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Seeing Red : Passion and Identity

Publié le 1 octobre, 2008 | Pas de commentaires
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An important change is taking place in psychology. A recent direction within psychology called “positive psychology” focused on understanding what makes life of people more fulfilling and worth living. It is believed that the concept of passion is one key factor in achieving that. Passion can fuel motivation, enhance well-being, and provide meaning in everyday life. On the flip-side, however, studies suggest that passion can also arouse negative emotions, lead to inflexible persistence, and interfere with achieving a balanced, successful life.

Rouge  Passion
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Passion greatly influences someone’s behavior. For example, at the 2008 Beijing Olympics, taekwondo athlete Angel Matos of Cuba attacked the referee after losing his bronze-medal match. The athlete has been winning the match when he was disqualified for taking too long a break after a hit. The athlete angrily questioned the call, pushed a judge, then pushed and kicked the referee in the face (1). One possible explanation, according to psychologists, might be that being too passionate can lead to maladaptive behavior.
In 2003, Dr. Robert Vallerand and his colleagues proposed a Dualistic Model of Passion (2). They defined passion as a strong inclination toward an activity that people like, that they feel in important, that they invest time and energy in, and in which that have invested their identity. For example, a guitar player who loves playing music, values it greatly, and devotes a lot of time and energy to it would be considered passionate. In addition, he is likely to define himself as a “guitar player”. The Dualistic Model of Passion further posits that two distinct types of passion, an obsessive and a harmonious passion, can emerge depending on the type of internalization process that takes place (3, 4).

Previous research has found that harmonious passion is the result of an activity that has been internalized autonomously into the person’s identity (2). That is, the person sees the activity as being important in itself without any contingencies attached to it. Individuals are not compelled to do the activity but rather they freely choose to engage in it. A harmonious passion occupies an important, but not overpowering, place in the identity and is in balance with other aspects and activities of the person’s life. People with a harmonious passion have been found to experience positive emotions such as happiness both during and after engagement in the passionate activity (2), as well as a better concentration, feelings of being fully absorbed during activity engagement (2, 5), and report higher levels of well-being (6, 7, 8). For example, when confronted with the dilemma of playing guitar with his friends or preparing for tomorrow’s exam, the individual with a harmonious passion towards playing guitar can readily tell his friends that he’ll take the night off and prepare for the exam without thinking about the jamming session. With harmonious passion, people are able to decide not to play on a given day or in other words, engagement in the passionate activity can be seen as flexible.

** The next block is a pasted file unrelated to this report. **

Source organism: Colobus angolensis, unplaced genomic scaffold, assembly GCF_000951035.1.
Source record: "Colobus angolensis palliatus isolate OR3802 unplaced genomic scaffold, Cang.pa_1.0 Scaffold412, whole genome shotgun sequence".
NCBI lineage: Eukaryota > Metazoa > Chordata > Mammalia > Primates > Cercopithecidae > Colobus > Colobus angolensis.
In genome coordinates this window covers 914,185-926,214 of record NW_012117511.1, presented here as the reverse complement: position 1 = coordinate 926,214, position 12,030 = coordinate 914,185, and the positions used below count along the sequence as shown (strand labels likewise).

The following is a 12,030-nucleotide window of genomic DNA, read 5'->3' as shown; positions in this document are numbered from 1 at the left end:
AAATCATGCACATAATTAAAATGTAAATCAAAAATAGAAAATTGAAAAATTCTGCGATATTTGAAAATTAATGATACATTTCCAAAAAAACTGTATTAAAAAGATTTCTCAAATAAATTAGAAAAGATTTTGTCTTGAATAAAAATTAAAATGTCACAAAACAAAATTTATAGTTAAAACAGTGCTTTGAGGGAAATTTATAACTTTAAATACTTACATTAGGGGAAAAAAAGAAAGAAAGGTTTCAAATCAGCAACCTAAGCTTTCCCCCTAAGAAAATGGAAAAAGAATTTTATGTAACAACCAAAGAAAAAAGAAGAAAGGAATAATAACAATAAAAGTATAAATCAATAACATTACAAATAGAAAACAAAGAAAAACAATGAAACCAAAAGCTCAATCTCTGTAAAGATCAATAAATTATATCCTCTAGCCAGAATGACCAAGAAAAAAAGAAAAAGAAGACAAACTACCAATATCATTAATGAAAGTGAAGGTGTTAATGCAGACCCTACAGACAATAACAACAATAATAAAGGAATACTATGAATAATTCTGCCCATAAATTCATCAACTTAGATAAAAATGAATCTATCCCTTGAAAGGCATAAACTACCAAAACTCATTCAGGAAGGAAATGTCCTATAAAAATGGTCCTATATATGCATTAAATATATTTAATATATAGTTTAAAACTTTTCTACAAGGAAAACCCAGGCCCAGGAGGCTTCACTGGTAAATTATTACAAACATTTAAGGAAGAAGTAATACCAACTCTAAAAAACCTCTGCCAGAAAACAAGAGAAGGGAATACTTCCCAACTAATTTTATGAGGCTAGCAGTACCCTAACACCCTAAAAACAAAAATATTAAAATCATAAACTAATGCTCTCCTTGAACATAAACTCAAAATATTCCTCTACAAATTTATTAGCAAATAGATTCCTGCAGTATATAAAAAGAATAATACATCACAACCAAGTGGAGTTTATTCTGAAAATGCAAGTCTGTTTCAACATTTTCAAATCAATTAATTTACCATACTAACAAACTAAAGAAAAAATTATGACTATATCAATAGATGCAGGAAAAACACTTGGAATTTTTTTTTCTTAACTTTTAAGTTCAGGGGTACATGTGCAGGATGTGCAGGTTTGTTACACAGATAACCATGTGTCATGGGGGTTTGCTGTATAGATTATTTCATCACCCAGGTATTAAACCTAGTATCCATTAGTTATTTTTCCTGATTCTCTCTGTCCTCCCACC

In contrast, when the activity is internalized in such a way that it controls the person’s identity, an obsessive passion is formed. A controlled internalization originates from self-inflicted and/or social pressure attached to the activity, such as self-esteem and social acceptance. An obsessive passion may also develop if a sense of excitement derived from activity engagement becomes too high. Those individuals feel like they cannot help but to engage in the activity they love due to the internal forces that control them. Eventually, the passionate activity takes disproportionate importance and interferes with other aspects and activities of the person’s life (9). As a consequence, obsessive passion has been related to negative emotions (e.g., anxiety, shame) and feelings of guilt (2, 5), poor concentration (2), rumination (i.e., difficulty stopping thinking about the activity) (2), and rigid task engagement (10). For instance, an individual with an obsessive passion for playing guitar might not be able to resist an invitation to a jamming session with his friends the night before an important exam. During the jamming session, he might feel upset with himself for playing instead of studying for the exam. Consequently, he might have difficulties focusing on playing the guitar and may not experience as much positive affect as he could.

Getting a Red Card: Aggression in Sports

Can such aggressive behaviors in sports be explained with the Dualistic Model of Passion? What are the underlying processes that lead athletes to use aggression?

In a recent series of studies, Eric Donahue and his colleagues (11) assessed the relationship between the two types of passion and aggressive behavior in basketball. The goal of the first study was to differentiate the type of passion leading to higher levels of aggression. Using a self-report questionnaire, obsessively-passionate athletes reported higher scores on the reactive aggression subscale (i.e., intent to harm or injure other players) than harmoniously-passionate players.
The goal of a subsequent study was to gain a better understanding of the psychological processes underlying such behavior. Participants’ identity was manipulated in one of two conditions: namely identity threat and identity affirmation (12). The self-threat manipulation was designed to threaten the sense of competence attached to the athlete’s identity, while the self-affirmation manipulation was designed to enhance the athlete’s sense of competence.
This study found that obsessively-passionate players displayed higher levels of aggressive behavior than harmoniously-passionate players under self-threat. This is probably due to obsessively-passionate players trying to restore the integrity of their identity (12) since basketball is the central aspect of their identity. In the self-affirmation condition, no difference was found between the athletes because the players’ identity was not on the line. These results confirmed that obsessive passion originates from a controlled internalization where certain contingencies are attached to the activity, such as self-esteem or being perceived by other as a competent basketball player.

In line with what happened at the Olympics, the referee’s decision to disqualify the Cuban athlete threatened his identity and sense of competence. To protect his identity, the frustrated passionate athlete retaliated by kicking the referee in the face because his third place on the Olympic podium was taken away from him. This kind phenomenon can also be seen in everyday life situations.